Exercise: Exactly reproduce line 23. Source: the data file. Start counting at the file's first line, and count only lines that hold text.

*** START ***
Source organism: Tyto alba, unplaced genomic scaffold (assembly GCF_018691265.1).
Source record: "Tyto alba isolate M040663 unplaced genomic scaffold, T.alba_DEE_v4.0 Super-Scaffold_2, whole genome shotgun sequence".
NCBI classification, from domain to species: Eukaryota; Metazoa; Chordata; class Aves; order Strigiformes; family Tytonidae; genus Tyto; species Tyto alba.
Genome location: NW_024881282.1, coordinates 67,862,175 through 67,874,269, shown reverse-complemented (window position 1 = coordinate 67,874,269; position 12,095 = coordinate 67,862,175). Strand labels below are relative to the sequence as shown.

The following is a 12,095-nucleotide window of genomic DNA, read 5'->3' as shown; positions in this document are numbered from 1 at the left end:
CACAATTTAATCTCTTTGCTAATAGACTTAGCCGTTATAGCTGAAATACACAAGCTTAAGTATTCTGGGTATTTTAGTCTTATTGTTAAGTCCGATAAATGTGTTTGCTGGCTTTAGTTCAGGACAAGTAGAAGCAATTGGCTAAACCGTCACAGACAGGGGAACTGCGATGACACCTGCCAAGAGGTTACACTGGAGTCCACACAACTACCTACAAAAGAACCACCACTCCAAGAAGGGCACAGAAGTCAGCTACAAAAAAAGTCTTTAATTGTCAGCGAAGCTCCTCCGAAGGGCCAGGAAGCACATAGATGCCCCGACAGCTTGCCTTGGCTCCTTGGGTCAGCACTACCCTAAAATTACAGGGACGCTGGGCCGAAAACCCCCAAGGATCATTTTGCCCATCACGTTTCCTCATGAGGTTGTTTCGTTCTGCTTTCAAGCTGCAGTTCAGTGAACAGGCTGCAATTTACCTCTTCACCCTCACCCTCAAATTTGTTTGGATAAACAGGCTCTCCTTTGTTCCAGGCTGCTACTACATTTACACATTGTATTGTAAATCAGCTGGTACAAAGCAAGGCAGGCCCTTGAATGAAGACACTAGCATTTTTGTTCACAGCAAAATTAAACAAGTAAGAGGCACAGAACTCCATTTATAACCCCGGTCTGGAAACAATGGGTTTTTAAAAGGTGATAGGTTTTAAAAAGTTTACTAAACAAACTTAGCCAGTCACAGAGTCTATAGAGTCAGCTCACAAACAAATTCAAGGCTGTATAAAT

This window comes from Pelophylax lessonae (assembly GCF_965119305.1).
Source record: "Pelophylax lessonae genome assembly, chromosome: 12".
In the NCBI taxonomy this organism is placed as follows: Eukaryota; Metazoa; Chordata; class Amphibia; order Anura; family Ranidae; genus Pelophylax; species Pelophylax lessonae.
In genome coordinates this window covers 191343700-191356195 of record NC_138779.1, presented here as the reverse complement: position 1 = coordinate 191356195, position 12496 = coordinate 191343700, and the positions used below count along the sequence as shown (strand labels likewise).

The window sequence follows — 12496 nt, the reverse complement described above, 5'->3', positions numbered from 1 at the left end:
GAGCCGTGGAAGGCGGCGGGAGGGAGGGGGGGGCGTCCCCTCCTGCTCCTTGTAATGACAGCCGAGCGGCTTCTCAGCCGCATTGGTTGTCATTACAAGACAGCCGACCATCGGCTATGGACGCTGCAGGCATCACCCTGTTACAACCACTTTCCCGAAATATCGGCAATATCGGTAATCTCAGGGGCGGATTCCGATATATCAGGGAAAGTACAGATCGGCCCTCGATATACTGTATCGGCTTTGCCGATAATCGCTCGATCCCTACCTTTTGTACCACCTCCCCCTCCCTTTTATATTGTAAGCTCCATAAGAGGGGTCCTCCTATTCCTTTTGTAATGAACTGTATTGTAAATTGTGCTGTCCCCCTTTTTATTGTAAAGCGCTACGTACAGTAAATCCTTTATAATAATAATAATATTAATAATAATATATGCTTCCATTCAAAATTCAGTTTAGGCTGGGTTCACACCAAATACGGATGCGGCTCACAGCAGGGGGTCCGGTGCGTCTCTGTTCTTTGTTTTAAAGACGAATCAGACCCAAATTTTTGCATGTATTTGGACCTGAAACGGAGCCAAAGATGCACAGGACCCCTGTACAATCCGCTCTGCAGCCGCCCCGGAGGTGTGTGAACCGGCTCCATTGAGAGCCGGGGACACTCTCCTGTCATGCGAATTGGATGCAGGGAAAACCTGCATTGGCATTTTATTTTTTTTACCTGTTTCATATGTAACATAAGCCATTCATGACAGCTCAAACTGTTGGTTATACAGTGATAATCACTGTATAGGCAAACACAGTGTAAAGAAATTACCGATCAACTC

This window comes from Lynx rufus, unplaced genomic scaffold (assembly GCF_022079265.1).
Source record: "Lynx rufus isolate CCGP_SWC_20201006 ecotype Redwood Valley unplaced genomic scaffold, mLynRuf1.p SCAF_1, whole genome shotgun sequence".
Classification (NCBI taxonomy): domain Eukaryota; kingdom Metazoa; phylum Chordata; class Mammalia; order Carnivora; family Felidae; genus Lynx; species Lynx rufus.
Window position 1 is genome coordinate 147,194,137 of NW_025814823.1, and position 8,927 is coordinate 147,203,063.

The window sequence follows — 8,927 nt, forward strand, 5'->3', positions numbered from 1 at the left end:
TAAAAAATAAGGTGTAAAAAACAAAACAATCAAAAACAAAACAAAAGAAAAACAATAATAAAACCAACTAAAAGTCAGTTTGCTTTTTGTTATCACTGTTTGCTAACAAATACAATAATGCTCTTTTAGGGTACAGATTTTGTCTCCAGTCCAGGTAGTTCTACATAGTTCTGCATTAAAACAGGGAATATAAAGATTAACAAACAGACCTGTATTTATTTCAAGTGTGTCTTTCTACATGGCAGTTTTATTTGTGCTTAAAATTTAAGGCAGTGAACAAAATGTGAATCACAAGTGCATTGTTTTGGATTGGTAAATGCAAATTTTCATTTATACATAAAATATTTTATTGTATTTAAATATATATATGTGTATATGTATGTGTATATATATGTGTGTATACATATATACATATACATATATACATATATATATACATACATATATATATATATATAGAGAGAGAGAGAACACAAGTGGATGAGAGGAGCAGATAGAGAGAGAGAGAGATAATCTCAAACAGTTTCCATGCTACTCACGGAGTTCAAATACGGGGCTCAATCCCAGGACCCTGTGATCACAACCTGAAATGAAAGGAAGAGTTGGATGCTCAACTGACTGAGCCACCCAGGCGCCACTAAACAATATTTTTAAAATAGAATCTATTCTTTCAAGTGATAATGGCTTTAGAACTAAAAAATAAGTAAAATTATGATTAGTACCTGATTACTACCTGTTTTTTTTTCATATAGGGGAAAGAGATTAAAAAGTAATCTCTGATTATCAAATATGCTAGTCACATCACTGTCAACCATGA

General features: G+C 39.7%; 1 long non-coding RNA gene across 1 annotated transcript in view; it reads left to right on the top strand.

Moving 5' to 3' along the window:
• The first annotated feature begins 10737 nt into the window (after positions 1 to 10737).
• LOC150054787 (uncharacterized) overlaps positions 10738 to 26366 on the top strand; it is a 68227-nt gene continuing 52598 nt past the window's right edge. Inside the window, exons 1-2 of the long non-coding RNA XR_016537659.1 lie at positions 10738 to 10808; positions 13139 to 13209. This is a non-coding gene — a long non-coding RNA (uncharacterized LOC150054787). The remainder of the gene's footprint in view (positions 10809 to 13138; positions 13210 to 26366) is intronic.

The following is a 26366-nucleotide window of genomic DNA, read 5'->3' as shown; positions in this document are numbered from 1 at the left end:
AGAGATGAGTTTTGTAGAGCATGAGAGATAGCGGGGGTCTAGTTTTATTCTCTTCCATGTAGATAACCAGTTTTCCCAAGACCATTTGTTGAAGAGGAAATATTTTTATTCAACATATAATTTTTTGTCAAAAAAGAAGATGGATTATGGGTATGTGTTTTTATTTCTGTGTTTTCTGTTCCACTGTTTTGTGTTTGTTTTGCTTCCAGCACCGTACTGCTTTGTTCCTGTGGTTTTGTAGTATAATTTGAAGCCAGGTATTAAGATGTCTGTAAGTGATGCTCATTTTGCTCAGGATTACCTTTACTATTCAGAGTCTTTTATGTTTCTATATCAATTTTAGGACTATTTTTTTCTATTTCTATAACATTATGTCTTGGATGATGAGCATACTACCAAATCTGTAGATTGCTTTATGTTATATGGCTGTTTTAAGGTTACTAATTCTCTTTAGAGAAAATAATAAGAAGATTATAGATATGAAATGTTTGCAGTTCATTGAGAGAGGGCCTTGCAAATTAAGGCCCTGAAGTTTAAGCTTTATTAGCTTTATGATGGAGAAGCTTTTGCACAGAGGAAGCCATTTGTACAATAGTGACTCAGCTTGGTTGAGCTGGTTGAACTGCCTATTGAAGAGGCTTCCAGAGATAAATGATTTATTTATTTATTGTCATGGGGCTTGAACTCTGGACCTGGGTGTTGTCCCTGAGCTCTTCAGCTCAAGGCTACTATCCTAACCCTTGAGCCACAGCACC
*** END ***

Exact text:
The following is a 26366-nucleotide window of genomic DNA, read 5'->3' as shown; positions in this document are numbered from 1 at the left end: